campaign finance

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Big, Bad Oil

Experts will tell you that it would be years before American consumers would seen any benefit from the proposed offshore oil drilling President Bush is attempting to push through Congress. So why is Senator John McCain (R) pushing the idea on the campaign trail as a solution to rising gas prices? ThinkProgress speculates on McCain's change of heart -- and the money he's taking in from the oil and gas industry.

Old Clunker

Ciara Torres-Spelliscy of the Brennan Center for Justice writes in the Seattle Post-Intelligencer about the popular, if inaccurate, shorthand for the Buckley v. Valeo decision, "money is speech" and how it has penetrated discussion about campaign finance at all levels, distorting debate and hurting efforts to reverse some of Buckley's more damaging consequences.

What To Do

Irked by a donor who got away with making some shady campaign contributions, the Detroit Free Press wants attention paid to combating the influence of money in politics, and implementing a workable public financing solution.

 

The paper is right on in moving beyond outrage over a seemingly illegal activity, to a general indictment of the larger private money system:

 

Return of the FEC

Now that controversial FEC nominee Hans von Spakovsky has withdrawn his name from consideration for a commissioner slot with the campaign finance oversight body, the Democrats who opposed his nomination are working fast to get a new slate of nominees ready and confirmed. The FEC, which oversees among other things the presidential public financing program, has been unable to issue binding decisions for some time because it lacked a quorum of commissioners. Hey, better late than never.

If It Ain't Fixed Go Break It

The New York Times calls shenanigans on doings at the Federal Election Commission: as Senate Republicans, led by Minority Leader Mitch McConnell (R) champion the nomination of Hans von Spakovsky who's well-known for his opposition to voting rights legislation, current FEC chairman David Mason is fired after he suggest Sen. John McCain (R-AZ) may have broken the law in his efforts to extricate himself from the presidential public financing system.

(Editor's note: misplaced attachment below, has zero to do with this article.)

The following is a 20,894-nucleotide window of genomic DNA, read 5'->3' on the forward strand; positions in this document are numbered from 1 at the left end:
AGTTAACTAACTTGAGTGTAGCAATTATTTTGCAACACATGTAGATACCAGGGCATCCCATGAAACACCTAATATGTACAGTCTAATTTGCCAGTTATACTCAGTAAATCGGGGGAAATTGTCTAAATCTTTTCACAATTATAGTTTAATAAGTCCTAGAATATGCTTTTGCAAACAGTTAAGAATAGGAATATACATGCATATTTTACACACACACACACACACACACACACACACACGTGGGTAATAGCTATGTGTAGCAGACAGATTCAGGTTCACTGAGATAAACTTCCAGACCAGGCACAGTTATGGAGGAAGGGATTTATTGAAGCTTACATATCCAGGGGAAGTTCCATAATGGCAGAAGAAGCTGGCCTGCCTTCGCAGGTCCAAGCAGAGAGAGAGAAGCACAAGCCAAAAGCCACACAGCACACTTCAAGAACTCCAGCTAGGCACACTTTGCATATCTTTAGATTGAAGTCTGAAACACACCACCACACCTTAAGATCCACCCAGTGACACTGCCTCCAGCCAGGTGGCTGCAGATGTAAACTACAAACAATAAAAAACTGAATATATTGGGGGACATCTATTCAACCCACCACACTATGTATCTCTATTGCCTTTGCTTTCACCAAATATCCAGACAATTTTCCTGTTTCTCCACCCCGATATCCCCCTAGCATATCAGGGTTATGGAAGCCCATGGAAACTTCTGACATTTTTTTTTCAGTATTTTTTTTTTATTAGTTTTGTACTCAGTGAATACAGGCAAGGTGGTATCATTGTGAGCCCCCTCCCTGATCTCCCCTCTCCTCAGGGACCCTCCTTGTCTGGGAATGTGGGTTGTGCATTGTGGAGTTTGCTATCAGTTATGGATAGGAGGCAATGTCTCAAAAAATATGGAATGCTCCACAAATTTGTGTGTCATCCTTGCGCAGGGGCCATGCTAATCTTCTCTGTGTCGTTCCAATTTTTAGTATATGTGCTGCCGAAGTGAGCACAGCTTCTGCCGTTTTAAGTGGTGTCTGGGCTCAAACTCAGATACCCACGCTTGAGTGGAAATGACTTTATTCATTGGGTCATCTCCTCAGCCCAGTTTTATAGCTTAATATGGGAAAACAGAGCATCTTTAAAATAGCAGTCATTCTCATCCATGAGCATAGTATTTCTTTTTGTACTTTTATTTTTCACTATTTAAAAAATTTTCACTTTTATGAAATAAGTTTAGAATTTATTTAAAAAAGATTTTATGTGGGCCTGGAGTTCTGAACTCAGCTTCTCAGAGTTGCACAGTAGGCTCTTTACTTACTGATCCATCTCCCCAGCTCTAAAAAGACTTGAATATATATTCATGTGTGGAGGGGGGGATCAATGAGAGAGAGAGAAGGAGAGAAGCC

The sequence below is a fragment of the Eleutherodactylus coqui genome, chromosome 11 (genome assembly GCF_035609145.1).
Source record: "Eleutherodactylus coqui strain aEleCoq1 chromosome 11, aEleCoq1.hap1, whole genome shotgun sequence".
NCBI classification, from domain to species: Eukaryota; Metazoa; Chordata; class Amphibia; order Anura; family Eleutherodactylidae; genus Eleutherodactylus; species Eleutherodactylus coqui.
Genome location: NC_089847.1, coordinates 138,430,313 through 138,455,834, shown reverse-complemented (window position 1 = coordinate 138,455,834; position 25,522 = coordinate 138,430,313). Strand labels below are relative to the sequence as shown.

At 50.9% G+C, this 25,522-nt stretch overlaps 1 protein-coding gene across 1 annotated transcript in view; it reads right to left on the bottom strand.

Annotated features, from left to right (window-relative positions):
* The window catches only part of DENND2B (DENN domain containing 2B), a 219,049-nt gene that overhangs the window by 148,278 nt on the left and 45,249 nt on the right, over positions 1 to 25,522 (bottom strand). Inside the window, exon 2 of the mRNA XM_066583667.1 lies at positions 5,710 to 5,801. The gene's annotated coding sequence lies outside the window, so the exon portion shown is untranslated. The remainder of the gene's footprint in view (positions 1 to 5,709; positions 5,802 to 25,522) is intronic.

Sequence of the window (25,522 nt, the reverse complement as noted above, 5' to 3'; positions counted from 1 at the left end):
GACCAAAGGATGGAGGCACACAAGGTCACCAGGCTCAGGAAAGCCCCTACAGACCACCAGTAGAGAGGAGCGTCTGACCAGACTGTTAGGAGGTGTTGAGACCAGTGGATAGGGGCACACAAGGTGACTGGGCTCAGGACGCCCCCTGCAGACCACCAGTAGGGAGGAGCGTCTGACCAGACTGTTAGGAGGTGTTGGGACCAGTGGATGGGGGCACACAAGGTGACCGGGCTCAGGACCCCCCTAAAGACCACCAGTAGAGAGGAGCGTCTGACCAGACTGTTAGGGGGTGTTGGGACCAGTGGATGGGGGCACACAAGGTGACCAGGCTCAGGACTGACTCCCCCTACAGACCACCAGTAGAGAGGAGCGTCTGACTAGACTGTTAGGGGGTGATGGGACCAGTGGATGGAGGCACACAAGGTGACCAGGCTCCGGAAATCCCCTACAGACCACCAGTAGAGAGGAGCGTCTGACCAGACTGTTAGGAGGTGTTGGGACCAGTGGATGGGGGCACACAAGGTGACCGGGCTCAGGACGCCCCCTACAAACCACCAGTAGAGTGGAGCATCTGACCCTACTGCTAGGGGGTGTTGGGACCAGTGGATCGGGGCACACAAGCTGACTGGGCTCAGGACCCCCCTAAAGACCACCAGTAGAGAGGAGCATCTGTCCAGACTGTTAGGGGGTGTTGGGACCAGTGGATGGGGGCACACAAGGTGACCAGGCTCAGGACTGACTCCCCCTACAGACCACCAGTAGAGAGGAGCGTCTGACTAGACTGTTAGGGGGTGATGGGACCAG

Just the Same

The media narrative of "Sen. John McCain the maverick reformer" takes a bit of a beating in this New York Times story about one instance in particular when McCain used his influence to help a big campaign contributor -- more evidence that our corrupt and corrupting system needs an overhaul.

Big Money Still, Well, Big

Lest the stories about increased small-dollar donor participation in this year's Presidential contest have you thinking that big donor influence has been thwarted, the Washington Post has this front page story on the current poster candidate for small donors, who raises plenty of money the old-fashioned way.

Press on the Letter

The Washington Post gives a mention to our effort to put Sen. John McCain on the record in support of public financing of federal campaigns via a letter we have been circulating this past week. We've collected over 9,000 signatures for that letter, which we will attempting to deliver to Sen. McCain as he heads into a high-dollar fundraiser this evening at the Willard Hotel, just steps from the White House in downtown DC.

What Then?

Pundits and press folks have been understandably distracted by many other stories surrounding the presidential race, but despite the fact that the debate over public financing in the general election has died down somewhat, the fact remains that the Federal Election Commission is still short the necessary number of commissioners it needs to do its job, and that's just begging for trouble down the line.

Fundraising Makes Friends of Us All

The Republican presidential primary of 2000 featured a particularly vicious contest between Sen. John McCain and George W. Bush but when it comes to big money, all is forgiven. President Bush has sent his biggest donors and bundlers McCain's way now that McCain is the presumptive frontrunner for the GOP nomination.